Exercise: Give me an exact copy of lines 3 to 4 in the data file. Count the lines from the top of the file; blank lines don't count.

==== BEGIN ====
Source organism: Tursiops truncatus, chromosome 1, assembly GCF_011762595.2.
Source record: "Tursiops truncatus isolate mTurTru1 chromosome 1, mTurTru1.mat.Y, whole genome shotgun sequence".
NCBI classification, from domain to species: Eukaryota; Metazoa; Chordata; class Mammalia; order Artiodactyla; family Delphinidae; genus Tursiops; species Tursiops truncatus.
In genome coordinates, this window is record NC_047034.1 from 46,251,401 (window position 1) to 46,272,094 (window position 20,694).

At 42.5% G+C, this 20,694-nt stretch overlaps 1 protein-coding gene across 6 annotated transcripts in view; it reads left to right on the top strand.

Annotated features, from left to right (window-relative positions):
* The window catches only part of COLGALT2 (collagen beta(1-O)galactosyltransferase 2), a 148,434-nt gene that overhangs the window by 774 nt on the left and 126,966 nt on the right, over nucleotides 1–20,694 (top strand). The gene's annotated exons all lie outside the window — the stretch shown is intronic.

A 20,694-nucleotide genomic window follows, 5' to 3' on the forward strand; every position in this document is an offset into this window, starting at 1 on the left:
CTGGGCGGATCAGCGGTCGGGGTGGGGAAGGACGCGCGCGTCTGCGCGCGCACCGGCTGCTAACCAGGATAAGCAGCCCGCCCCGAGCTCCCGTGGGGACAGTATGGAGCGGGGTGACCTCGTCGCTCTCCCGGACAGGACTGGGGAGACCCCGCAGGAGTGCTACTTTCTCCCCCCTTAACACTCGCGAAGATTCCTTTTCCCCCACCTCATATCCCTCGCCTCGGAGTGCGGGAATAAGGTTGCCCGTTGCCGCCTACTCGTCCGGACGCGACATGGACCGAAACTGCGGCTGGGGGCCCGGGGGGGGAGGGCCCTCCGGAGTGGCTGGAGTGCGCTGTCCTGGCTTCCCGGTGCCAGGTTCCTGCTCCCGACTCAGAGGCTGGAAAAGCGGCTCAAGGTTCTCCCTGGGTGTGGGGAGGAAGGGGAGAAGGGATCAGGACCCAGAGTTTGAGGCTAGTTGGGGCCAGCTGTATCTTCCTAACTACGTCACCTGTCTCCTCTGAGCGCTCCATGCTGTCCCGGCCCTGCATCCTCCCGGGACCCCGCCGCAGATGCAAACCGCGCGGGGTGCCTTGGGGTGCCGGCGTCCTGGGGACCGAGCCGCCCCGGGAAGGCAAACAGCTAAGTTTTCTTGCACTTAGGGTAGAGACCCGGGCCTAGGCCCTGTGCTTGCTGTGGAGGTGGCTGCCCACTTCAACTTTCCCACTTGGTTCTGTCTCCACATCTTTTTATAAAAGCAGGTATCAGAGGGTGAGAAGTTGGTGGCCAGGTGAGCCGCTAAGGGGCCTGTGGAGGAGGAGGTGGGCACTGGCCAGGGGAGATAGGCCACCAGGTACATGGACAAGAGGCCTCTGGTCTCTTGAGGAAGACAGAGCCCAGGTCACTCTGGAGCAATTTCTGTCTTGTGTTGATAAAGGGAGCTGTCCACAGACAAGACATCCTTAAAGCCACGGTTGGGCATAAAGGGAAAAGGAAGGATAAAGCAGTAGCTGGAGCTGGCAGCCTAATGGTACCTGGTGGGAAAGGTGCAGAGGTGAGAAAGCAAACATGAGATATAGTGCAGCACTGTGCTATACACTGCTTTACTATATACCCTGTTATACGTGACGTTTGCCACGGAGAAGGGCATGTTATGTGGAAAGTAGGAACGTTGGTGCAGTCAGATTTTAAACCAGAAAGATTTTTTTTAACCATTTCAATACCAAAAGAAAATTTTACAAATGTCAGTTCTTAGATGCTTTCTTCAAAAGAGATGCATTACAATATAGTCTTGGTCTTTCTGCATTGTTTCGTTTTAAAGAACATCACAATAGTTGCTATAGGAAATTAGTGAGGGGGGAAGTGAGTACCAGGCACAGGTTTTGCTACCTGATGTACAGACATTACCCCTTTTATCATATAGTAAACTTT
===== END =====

NCBI classification, from domain to species: Eukaryota; Metazoa; Chordata; class Mammalia; order Artiodactyla; family Delphinidae; genus Tursiops; species Tursiops truncatus.
In genome coordinates, this window is record NC_047034.1 from 46,251,401 (window position 1) to 46,272,094 (window position 20,694).